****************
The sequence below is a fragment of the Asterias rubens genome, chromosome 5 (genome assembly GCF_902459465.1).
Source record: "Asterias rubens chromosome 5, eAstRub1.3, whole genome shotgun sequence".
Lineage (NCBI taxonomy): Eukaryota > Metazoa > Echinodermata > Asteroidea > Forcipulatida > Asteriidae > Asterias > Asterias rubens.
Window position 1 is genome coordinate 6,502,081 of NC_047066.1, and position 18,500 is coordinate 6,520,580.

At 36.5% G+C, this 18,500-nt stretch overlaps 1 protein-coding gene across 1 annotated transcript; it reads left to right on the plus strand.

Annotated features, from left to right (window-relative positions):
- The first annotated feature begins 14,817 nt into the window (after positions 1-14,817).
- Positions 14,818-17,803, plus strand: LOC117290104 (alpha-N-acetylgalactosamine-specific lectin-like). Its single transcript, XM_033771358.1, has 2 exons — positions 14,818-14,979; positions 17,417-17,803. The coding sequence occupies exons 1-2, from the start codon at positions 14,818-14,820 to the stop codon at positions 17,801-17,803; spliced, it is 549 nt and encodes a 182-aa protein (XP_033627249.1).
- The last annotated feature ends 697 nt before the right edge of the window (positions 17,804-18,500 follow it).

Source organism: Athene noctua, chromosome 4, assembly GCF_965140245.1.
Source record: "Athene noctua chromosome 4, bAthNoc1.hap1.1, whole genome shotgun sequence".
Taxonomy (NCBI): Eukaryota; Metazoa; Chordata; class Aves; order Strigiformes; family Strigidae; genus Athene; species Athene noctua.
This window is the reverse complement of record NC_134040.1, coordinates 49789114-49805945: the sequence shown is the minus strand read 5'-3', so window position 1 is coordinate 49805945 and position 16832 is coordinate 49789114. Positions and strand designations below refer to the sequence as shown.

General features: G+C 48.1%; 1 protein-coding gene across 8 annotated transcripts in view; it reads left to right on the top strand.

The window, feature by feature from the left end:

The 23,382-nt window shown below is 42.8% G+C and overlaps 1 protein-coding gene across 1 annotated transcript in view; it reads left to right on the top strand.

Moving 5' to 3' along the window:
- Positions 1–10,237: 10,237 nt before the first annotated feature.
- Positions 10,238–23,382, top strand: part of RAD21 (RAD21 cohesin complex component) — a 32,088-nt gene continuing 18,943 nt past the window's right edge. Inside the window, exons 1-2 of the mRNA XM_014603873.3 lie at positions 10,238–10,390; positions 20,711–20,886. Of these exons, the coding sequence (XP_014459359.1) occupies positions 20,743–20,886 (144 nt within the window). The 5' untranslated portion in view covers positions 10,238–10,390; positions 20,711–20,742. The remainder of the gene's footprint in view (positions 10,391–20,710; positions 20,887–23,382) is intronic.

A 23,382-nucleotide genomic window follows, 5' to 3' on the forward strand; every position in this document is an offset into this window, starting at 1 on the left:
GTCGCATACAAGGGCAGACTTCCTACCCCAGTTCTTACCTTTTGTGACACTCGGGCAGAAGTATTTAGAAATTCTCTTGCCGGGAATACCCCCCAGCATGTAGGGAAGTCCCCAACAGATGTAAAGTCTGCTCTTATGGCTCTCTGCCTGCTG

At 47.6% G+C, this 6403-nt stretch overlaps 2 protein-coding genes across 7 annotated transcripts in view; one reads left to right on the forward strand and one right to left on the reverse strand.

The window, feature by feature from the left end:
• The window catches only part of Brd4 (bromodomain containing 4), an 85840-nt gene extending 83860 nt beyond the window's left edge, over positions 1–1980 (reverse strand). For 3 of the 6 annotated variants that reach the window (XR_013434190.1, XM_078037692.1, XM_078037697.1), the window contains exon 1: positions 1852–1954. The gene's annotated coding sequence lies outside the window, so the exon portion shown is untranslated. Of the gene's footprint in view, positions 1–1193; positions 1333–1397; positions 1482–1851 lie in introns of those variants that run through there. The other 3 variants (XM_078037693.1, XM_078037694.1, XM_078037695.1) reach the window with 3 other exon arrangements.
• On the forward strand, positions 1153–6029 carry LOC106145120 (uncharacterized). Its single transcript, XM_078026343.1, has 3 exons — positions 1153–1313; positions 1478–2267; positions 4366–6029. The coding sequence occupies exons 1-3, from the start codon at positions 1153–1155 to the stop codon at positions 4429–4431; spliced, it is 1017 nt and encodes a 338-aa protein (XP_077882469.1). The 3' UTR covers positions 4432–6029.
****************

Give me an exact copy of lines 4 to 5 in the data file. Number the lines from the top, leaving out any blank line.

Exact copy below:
Window position 1 is genome coordinate 6,502,081 of NC_047066.1, and position 18,500 is coordinate 6,520,580.

At 36.5% G+C, this 18,500-nt stretch overlaps 1 protein-coding gene across 1 annotated transcript; it reads left to right on the plus strand.